I wanted to put this one in my daughters a name (20 yrs)to get her on " the housing ladder" she has the money sat in a Unit Trust and although she takes no income from it, there is also very little growth in the invested sum.....
I am leaning towards the leasehold property based on the advice here....
#1690864
rikur_ wrote:... there appears to be a significant number that have been converted to holiday lets / Airbnb.
Not sure if that's reflective of an increase in demand for such accommodation, or if it's abstracting from e.g. traditional B&Bs, hotels, etc.


This is just anecdotal, but if I'm visiting somewhere for a few days I far prefer AirBnB to a hotel. For a similar or lower price I get much more space and more privacy. Plus I make a better breakfast than most hotels manage!
#1690905
cjrpaterson wrote:
I wanted to put this one in my daughters a name (20 yrs)to get her on " the housing ladder"

I'm sure you're aware, but if she then buys somewhere else she'll be paying the second-home stamp duty on it


Well, I guess as there is no stamp duty on this one - she would still only be paying it once...
#1691309
Why, oh why, is everyone and his dog, and his kid, and his mate-down-the-pub always so keen to put all of his/her money into a single asset on one single street, in one city, in one country? It's an asset that's illiquid, immovable, massively leveraged, has huge costs to buy, even higher costs to sell, subject to political interference, makes you a sitting duck for taxes, has a price-to-earnings ratio likely in the 40's, is 100% inversely-correlated to interest rates, and subject to costs of bad plumbing, bad heating and bad tenants.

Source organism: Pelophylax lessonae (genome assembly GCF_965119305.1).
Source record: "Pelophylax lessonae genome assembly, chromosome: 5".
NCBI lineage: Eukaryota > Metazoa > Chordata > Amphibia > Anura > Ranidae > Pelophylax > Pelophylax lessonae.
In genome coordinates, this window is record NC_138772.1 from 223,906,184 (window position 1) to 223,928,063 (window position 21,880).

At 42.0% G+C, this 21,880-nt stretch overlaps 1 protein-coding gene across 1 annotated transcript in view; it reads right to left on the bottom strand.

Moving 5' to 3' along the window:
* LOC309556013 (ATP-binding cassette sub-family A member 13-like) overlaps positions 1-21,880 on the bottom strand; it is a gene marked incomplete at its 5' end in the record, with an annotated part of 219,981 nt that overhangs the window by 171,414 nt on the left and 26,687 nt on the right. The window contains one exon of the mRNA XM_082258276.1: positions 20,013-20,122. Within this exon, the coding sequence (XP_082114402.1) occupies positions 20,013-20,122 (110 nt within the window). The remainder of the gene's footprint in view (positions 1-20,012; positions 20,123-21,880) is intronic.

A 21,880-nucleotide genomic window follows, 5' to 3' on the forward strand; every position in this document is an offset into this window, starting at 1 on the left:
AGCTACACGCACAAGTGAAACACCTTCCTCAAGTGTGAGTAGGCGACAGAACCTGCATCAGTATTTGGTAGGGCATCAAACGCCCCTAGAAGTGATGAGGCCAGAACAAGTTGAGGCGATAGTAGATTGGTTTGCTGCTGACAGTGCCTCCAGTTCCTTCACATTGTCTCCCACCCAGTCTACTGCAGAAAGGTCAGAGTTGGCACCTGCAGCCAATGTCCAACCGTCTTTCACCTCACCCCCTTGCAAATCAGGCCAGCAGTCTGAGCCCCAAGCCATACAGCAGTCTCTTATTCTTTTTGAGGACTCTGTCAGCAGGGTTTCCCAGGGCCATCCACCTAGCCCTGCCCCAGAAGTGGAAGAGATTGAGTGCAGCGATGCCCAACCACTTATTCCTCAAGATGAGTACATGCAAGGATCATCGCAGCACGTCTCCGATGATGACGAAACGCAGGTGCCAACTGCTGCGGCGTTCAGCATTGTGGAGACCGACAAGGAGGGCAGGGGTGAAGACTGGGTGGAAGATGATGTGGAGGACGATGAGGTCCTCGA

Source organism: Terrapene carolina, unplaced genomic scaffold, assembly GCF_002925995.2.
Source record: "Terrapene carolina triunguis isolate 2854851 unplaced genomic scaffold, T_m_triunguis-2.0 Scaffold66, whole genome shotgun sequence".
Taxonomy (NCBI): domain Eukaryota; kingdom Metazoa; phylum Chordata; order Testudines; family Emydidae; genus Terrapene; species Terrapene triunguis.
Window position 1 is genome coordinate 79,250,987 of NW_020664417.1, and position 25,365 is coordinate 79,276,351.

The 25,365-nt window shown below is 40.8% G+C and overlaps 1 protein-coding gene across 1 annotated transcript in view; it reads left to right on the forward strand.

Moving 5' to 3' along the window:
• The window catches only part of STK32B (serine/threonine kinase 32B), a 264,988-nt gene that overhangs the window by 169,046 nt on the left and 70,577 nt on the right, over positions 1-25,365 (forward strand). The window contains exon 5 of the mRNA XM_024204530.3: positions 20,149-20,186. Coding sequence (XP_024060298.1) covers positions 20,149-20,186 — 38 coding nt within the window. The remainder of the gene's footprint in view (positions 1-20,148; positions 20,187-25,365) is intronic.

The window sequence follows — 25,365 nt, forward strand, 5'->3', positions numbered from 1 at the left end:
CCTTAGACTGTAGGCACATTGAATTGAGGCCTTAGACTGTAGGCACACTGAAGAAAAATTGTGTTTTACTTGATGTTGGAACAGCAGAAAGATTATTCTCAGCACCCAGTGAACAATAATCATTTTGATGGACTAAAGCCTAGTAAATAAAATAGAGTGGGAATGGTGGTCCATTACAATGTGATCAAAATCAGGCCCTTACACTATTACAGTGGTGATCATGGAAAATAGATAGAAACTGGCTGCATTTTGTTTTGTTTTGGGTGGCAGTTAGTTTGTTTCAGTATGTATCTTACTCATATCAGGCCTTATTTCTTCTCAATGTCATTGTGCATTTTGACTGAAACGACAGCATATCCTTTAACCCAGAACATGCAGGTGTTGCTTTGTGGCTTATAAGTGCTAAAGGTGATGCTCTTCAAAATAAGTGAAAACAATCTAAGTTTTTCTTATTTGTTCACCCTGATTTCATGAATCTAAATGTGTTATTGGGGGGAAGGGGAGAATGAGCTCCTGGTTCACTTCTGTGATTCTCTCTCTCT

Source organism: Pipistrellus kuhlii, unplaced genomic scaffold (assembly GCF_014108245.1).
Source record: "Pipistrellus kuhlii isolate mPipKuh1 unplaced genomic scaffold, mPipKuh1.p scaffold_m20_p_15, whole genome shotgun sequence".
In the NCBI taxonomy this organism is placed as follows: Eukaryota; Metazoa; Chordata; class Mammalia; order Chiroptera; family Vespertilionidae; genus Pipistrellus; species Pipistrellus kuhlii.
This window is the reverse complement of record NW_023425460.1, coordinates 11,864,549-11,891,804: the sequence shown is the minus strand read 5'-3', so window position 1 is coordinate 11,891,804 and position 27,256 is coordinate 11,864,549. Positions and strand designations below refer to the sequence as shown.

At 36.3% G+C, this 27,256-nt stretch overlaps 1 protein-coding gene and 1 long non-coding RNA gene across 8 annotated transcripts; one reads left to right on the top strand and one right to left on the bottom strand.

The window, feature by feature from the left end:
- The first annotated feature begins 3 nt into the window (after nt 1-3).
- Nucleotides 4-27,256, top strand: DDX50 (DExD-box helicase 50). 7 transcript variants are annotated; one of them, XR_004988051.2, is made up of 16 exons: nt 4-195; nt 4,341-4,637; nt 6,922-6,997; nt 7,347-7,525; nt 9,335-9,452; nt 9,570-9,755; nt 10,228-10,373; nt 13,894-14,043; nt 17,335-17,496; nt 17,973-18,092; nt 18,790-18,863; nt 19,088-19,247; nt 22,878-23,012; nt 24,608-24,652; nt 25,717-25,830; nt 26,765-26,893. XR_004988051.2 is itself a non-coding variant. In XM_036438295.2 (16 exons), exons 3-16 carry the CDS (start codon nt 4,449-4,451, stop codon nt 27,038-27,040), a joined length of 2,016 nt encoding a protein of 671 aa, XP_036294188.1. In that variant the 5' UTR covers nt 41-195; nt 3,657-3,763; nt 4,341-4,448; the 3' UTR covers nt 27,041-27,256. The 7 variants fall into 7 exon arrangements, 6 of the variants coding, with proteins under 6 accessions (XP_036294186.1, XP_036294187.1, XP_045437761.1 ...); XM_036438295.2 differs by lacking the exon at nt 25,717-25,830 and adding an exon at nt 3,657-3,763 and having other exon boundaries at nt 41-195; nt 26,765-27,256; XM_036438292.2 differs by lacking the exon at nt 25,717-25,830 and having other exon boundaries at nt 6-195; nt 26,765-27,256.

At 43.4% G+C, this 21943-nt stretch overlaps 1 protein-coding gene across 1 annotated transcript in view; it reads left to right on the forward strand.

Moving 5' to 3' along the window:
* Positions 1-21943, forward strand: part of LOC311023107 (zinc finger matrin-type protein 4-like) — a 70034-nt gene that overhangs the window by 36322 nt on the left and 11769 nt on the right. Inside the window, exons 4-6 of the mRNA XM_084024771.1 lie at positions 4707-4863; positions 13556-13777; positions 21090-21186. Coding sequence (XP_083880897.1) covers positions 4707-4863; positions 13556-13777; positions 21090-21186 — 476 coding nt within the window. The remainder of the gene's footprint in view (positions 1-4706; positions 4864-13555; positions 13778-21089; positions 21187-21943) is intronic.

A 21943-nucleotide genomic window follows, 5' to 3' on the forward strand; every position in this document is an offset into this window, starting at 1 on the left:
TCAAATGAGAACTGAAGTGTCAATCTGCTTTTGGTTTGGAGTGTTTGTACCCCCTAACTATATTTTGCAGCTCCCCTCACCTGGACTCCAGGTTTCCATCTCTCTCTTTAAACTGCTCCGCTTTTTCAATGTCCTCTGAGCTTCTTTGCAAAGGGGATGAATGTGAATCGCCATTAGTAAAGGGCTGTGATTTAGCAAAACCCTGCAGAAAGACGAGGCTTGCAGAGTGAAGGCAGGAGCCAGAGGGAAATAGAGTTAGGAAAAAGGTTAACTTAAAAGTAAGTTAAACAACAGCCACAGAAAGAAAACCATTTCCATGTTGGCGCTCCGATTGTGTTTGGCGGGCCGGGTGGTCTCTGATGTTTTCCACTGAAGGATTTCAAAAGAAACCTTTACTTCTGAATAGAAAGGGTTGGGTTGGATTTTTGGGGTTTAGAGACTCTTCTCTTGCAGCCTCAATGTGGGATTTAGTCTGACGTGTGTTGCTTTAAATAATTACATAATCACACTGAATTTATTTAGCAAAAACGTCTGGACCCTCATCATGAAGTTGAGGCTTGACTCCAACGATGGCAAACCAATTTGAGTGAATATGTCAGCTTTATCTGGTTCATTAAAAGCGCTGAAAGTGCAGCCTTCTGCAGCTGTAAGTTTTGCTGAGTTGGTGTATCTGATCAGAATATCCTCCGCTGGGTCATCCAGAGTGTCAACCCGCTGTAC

Why not get yourself a portfolio of balanced & globally-diversified stocks, bonds, REIT's and preferred index funds? The costs of entry and exit are negligible, you can optimize for tax. You can easily have a price-to-earnings ratio in the teens, a long-term history of inflation-busting income-growth with a strong investment-grade credit rating.

Just go to the library and educate yourself.
Flyin'Dutch', PaulB liked this
#1691367
Avoid the retirement flat, you have no control over the communal charges and your paying for stuff you dont need. Its also a difficult converstion when the tenant has popped their clogs and you want rid of their possesions in order to relet. Grieving relatives see this as harsh & often dont want to cover the rent during this period. Retirement properties dont always appreciate as much as normal properties dues to their limited resale market.

Consider a HMO, much better returns, can be hassle, tenant expecations can be lower as well.
#1692063
Barcli wrote:
Popeye wrote:If you can stretch to it go for a small freehold house. We started off with a flat and had our fingers severely burned by service charges, etc. Management companies are largely licensed bandits.

Surely the tenant would be paying the service charges? ( and a managed let through an agents would be taking 10% plus vetting costs)

We let the flat at a rent that included the service charges which were much higher than we'd anticipated (new build). Unfortunately there's only so much you can charge for a residence. We sold the two bedroom flat (no garage but a parking space and shared garden) and bought a two bedroom house with garage and private garden for not a lot more in a similar location.